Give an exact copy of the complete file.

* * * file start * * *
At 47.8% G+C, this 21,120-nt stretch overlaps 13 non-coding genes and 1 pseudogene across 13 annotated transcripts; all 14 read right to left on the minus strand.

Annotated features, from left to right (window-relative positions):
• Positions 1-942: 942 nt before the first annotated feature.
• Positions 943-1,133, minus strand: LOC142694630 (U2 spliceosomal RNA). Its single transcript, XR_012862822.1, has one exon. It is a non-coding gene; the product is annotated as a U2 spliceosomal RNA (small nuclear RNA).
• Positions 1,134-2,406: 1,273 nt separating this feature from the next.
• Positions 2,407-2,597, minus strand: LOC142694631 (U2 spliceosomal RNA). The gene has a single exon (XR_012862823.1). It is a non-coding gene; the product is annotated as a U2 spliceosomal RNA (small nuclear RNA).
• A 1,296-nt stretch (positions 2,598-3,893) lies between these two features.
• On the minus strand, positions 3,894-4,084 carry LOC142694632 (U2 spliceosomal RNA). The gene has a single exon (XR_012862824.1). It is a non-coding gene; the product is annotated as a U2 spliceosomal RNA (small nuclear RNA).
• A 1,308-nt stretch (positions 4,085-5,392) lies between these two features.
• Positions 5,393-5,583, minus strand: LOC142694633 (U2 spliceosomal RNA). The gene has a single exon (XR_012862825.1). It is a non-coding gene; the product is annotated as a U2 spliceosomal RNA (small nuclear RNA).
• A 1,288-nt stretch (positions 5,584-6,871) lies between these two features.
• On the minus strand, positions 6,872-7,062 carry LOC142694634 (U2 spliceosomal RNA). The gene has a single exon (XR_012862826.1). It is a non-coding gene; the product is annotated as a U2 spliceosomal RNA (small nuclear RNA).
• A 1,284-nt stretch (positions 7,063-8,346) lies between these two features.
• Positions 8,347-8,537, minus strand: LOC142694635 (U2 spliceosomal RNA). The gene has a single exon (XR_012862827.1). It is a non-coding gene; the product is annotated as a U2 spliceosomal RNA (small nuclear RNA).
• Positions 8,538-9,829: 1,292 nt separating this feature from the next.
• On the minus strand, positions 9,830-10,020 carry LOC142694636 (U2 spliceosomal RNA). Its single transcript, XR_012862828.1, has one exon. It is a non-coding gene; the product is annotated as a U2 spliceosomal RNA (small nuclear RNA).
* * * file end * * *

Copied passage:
At 47.8% G+C, this 21,120-nt stretch overlaps 13 non-coding genes and 1 pseudogene across 13 annotated transcripts; all 14 read right to left on the minus strand.

Annotated features, from left to right (window-relative positions):
• Positions 1-942: 942 nt before the first annotated feature.
• Positions 943-1,133, minus strand: LOC142694630 (U2 spliceosomal RNA). Its single transcript, XR_012862822.1, has one exon. It is a non-coding gene; the product is annotated as a U2 spliceosomal RNA (small nuclear RNA).
• Positions 1,134-2,406: 1,273 nt separating this feature from the next.
• Positions 2,407-2,597, minus strand: LOC142694631 (U2 spliceosomal RNA). The gene has a single exon (XR_012862823.1). It is a non-coding gene; the product is annotated as a U2 spliceosomal RNA (small nuclear RNA).
• A 1,296-nt stretch (positions 2,598-3,893) lies between these two features.
• On the minus strand, positions 3,894-4,084 carry LOC142694632 (U2 spliceosomal RNA). The gene has a single exon (XR_012862824.1). It is a non-coding gene; the product is annotated as a U2 spliceosomal RNA (small nuclear RNA).
• A 1,308-nt stretch (positions 4,085-5,392) lies between these two features.
• Positions 5,393-5,583, minus strand: LOC142694633 (U2 spliceosomal RNA). The gene has a single exon (XR_012862825.1). It is a non-coding gene; the product is annotated as a U2 spliceosomal RNA (small nuclear RNA).
• A 1,288-nt stretch (positions 5,584-6,871) lies between these two features.
• On the minus strand, positions 6,872-7,062 carry LOC142694634 (U2 spliceosomal RNA). The gene has a single exon (XR_012862826.1). It is a non-coding gene; the product is annotated as a U2 spliceosomal RNA (small nuclear RNA).
• A 1,284-nt stretch (positions 7,063-8,346) lies between these two features.
• Positions 8,347-8,537, minus strand: LOC142694635 (U2 spliceosomal RNA). The gene has a single exon (XR_012862827.1). It is a non-coding gene; the product is annotated as a U2 spliceosomal RNA (small nuclear RNA).
• Positions 8,538-9,829: 1,292 nt separating this feature from the next.
• On the minus strand, positions 9,830-10,020 carry LOC142694636 (U2 spliceosomal RNA). Its single transcript, XR_012862828.1, has one exon. It is a non-coding gene; the product is annotated as a U2 spliceosomal RNA (small nuclear RNA).